The most requested topics from 20 years of the APA Member Answer Line.
Updated: November 1, 2011
It's about time we have a site devoted to the Guardian!
Updated: October 30, 2011
To chip or not to chip
MICRO CHIPS for Pets
an ongoing debate with new problems, now linked to cancer
by Dan Reeves
Please note: We do not feel any Veterinarian or Humane Agency that has promoted microchips in the past has done anything unethical. We do feel however all groups should watch the cancer issue closely and educate their customers about the limitations of microchips.
Microchipping animals has been met with very mixed reviews over the years. The APA has not had a stand for or against them until the cancer stories came to light. We are watching as those stories develop.
The biggest problem with pet chips has been that pet owners are consistently under a false sense of security regarding the protection they provide for their pets.
"Collars and ID tags can become lost where microchips offer a permanent and additional means of identification. But we are concerned that pet owners could have a false sense of security." said Martha Armstrong, Humane Society of the United States senior vice president for Companion Animals and Equine Protection.
"I think this is very irresponsible of profit-making corporations to put their focus on making a buck at the same time they are selling a false sense of security to people," says Patricia Mercer, a spokesperson for Houston Society for the Prevention of Cruelty to Animals regarding a new brand of microchip.
Many pet owners feel that they are a tracking system that locates lost pets when in fact they do not.
The chipping companies claim all participating veterinarians scan incoming pets when if fact they do not.
The number one way statistically that you will permanently lose your pet is by another person finding and keeping your pet, this is a situation in which a microchip does not help at all.
The reality is this:
If your pet is found and taken to a shelter
If the shelter scans for chips
If the shelter can read the frequency that your chip uses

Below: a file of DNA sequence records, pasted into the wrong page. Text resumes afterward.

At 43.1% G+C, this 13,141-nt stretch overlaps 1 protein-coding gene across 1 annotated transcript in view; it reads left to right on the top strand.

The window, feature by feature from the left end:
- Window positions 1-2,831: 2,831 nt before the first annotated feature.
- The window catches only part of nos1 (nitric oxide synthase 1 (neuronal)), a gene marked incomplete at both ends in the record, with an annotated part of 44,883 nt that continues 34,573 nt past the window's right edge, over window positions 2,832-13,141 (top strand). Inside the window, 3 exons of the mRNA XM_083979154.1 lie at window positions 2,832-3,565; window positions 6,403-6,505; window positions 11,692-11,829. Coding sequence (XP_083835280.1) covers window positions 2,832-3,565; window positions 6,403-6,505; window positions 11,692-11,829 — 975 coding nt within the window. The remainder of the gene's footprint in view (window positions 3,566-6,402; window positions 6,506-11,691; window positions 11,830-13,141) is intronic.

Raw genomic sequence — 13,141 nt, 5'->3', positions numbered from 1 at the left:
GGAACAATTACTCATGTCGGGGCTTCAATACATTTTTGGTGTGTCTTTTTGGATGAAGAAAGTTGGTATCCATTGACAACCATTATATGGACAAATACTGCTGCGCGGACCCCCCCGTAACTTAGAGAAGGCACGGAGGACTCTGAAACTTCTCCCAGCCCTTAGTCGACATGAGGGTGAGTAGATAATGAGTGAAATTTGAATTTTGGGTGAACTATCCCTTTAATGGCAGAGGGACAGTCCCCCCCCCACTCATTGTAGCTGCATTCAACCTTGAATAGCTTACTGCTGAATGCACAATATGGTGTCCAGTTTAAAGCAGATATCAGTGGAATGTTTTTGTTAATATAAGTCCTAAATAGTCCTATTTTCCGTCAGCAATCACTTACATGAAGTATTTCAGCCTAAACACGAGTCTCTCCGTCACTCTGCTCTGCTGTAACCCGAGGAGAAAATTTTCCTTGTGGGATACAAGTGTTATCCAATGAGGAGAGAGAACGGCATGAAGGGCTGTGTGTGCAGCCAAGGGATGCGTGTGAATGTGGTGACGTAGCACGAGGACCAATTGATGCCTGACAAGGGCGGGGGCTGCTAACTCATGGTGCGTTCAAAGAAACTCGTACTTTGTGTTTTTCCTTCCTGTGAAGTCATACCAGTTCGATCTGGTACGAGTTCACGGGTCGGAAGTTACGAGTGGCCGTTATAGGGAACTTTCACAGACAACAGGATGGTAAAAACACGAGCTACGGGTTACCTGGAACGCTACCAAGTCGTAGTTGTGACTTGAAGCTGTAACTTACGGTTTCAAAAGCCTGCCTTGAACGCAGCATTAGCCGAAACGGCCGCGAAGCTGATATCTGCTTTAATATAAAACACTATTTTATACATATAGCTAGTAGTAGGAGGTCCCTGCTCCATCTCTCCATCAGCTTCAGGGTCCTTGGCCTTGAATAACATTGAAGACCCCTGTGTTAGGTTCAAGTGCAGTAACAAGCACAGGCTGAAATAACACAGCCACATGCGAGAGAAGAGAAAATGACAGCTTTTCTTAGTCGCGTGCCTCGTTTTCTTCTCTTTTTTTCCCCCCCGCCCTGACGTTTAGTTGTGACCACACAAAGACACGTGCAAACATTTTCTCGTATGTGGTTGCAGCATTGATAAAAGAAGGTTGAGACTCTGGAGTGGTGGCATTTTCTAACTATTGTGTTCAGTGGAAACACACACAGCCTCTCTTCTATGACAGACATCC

If the chip has not failed
If the chip has not migrated
If the employee (often volunteers with the best intentions, but poorly trained) scans correctly
If the person has paid to register the chip and paid each time to update their information as it has changed over the years
...then the pet can get home.
That is a lot of "ifs".
If they are not such a great product then why have they been selling over the years? Pet Microchips are made by large pharmaceutical companies with huge advertising budgets. In addition, they offer large profits to companies that promote the chips (mainly veterinarians).
Now a new twist. There is a new player in the market, one that greatly highlights one of the downfalls of the pet microchip. A Canadian company has launched its product in the US, currently selling the product through approximately 440 veterinary clinics housed in one of the nation's largest pet product retailers. These chips can not be read by any of the existing scanners in the US.
More serious concerns about Microchips
Pharmaceutical giant Merck is being sued. The lawsuit alleges that Merck's HomeAgain pet microchip induced cancer in a cat.
Dr. Katherine Albrecht, a consumer advocate and expert on implantable microchip reactions, said that, "Based on the alarming number of microchip-linked cancers we're discovering, I predict this lawsuit will be just the tip of the iceberg."
Chip Me Not reports that there are
"... [A] growing number of adverse reactions to microchips, including the chip-related cancer deaths of two dogs within the past year."
Source: Chip Me Not October 13, 2010
Last updated 10/01/11